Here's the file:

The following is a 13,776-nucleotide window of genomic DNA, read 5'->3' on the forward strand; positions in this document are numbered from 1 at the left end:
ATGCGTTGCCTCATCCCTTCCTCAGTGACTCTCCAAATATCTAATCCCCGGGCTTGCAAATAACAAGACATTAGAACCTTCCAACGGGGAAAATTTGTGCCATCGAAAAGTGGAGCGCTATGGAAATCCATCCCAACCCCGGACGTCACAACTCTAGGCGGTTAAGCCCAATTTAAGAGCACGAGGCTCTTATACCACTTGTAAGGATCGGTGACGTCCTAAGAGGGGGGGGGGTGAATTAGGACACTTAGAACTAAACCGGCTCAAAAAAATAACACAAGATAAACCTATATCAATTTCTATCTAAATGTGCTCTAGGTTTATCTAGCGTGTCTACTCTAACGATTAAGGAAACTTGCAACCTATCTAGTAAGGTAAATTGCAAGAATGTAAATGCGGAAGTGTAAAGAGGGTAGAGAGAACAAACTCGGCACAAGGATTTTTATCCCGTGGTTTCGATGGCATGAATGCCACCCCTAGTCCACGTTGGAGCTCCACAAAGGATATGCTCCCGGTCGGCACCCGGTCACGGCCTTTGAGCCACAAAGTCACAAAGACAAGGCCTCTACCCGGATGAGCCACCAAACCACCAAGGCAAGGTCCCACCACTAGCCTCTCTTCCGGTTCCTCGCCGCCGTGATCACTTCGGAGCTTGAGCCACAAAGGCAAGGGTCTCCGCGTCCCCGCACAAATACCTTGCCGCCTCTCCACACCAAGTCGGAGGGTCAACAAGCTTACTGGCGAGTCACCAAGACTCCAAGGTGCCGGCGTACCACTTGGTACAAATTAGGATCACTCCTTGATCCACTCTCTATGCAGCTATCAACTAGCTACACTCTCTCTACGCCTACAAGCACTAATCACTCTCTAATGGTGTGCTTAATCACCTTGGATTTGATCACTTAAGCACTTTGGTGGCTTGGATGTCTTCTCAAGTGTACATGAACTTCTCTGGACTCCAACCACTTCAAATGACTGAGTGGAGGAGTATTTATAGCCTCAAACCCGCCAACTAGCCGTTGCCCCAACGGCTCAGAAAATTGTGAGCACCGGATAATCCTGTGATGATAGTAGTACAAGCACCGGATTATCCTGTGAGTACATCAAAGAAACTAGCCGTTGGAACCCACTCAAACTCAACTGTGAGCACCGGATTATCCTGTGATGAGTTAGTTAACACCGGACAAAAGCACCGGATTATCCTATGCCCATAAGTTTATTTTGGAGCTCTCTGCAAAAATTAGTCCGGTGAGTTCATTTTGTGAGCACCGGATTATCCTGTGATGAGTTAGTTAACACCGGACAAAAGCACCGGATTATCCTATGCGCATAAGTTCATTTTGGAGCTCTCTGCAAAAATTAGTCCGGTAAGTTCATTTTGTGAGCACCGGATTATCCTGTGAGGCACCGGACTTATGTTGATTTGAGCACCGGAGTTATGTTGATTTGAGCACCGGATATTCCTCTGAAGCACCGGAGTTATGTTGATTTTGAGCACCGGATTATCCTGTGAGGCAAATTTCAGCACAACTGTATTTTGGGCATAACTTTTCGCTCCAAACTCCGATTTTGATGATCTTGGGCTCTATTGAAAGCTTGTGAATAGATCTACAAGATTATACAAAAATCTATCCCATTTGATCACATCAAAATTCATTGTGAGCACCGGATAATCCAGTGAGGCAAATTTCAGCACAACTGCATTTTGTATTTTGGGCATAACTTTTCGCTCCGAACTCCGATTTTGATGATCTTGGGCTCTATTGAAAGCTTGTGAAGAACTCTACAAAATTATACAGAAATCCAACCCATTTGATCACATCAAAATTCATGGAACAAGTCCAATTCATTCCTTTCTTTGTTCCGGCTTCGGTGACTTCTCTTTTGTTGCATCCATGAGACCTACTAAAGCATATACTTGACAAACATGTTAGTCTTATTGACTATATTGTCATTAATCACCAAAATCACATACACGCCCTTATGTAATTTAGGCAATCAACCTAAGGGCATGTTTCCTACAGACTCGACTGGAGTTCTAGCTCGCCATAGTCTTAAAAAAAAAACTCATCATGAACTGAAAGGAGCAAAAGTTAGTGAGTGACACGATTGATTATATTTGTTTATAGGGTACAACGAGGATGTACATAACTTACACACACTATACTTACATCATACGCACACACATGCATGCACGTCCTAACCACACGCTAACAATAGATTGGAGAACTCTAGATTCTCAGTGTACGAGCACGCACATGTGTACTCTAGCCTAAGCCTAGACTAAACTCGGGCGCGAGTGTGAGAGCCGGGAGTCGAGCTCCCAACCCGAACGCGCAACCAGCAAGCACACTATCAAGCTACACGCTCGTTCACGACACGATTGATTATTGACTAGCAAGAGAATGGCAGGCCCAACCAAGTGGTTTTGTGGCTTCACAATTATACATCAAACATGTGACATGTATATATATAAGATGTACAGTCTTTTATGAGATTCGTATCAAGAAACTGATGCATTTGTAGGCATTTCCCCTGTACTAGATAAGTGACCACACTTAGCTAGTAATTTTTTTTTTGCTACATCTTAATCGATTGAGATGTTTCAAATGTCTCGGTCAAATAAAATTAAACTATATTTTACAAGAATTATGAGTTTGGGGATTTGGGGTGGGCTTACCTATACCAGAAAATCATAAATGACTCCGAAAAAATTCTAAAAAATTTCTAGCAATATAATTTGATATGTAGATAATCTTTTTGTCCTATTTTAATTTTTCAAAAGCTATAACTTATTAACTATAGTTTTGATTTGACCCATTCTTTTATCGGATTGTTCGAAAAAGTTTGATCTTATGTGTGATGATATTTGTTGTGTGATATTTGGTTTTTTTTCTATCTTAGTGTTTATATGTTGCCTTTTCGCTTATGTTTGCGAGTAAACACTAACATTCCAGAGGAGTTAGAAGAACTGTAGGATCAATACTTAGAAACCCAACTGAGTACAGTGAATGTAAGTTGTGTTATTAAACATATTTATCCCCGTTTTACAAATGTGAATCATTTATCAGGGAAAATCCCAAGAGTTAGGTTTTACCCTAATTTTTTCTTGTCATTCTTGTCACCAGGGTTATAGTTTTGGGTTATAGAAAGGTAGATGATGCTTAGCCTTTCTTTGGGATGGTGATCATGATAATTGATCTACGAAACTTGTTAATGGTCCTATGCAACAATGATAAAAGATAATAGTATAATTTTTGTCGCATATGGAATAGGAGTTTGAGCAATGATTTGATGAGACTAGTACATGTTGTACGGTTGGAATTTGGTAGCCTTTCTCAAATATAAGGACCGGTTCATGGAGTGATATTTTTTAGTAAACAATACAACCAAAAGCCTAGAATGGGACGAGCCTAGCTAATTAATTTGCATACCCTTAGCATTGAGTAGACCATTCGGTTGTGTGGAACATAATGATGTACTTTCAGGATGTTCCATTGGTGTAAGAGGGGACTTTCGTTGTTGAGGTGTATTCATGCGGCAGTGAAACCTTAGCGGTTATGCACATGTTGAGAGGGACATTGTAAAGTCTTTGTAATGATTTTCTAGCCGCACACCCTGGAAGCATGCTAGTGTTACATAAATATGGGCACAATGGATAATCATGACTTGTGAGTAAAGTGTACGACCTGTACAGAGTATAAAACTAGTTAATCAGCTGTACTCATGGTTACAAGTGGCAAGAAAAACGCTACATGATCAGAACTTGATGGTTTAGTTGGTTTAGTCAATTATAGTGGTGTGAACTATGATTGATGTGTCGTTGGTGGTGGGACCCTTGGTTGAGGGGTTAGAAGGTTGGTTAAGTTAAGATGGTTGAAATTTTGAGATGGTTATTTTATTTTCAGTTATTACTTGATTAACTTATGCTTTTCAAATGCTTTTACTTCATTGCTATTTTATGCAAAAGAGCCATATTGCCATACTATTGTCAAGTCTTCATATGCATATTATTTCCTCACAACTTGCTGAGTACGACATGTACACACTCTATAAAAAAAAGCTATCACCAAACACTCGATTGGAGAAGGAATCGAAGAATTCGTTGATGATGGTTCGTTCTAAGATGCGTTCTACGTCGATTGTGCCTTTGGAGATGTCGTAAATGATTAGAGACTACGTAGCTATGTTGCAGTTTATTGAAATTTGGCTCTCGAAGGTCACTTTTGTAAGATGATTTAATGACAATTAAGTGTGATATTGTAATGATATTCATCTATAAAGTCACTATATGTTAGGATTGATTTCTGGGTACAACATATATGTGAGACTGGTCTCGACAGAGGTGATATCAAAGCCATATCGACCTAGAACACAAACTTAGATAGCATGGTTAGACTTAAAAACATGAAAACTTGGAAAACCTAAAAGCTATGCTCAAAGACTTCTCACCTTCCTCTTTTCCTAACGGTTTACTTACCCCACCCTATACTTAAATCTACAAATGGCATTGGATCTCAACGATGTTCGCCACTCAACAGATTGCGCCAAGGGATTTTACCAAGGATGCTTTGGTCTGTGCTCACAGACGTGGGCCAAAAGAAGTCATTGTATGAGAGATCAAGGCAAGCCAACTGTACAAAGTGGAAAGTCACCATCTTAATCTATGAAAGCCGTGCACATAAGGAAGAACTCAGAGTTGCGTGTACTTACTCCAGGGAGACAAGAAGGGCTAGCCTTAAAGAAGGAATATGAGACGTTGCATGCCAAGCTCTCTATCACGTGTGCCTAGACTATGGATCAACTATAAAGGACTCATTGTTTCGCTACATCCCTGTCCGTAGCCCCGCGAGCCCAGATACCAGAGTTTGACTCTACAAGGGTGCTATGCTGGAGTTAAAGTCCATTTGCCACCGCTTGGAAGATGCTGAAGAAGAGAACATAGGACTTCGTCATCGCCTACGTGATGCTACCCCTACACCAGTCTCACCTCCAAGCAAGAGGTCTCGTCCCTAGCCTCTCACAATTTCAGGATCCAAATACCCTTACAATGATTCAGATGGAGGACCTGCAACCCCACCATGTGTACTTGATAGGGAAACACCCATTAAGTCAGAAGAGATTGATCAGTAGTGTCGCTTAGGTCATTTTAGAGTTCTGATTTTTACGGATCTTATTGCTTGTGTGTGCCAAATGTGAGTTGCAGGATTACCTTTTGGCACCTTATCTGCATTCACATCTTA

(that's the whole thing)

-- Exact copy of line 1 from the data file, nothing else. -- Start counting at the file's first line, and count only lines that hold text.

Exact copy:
The following is a 13,776-nucleotide window of genomic DNA, read 5'->3' on the forward strand; positions in this document are numbered from 1 at the left end: